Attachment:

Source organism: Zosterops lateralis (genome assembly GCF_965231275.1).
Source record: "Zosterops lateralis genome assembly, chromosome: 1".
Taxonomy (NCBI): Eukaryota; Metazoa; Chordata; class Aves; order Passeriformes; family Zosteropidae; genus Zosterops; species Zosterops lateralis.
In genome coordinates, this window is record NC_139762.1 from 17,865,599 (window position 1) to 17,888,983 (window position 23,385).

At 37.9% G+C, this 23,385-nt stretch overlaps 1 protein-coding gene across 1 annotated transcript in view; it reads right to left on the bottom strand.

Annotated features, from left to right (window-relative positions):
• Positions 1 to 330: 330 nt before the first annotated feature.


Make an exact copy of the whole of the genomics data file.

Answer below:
Source organism: Zosterops lateralis (genome assembly GCF_965231275.1).
Source record: "Zosterops lateralis genome assembly, chromosome: 1".
Taxonomy (NCBI): Eukaryota; Metazoa; Chordata; class Aves; order Passeriformes; family Zosteropidae; genus Zosterops; species Zosterops lateralis.
In genome coordinates, this window is record NC_139762.1 from 17,865,599 (window position 1) to 17,888,983 (window position 23,385).

At 37.9% G+C, this 23,385-nt stretch overlaps 1 protein-coding gene across 1 annotated transcript in view; it reads right to left on the bottom strand.

Annotated features, from left to right (window-relative positions):
• Positions 1 to 330: 330 nt before the first annotated feature.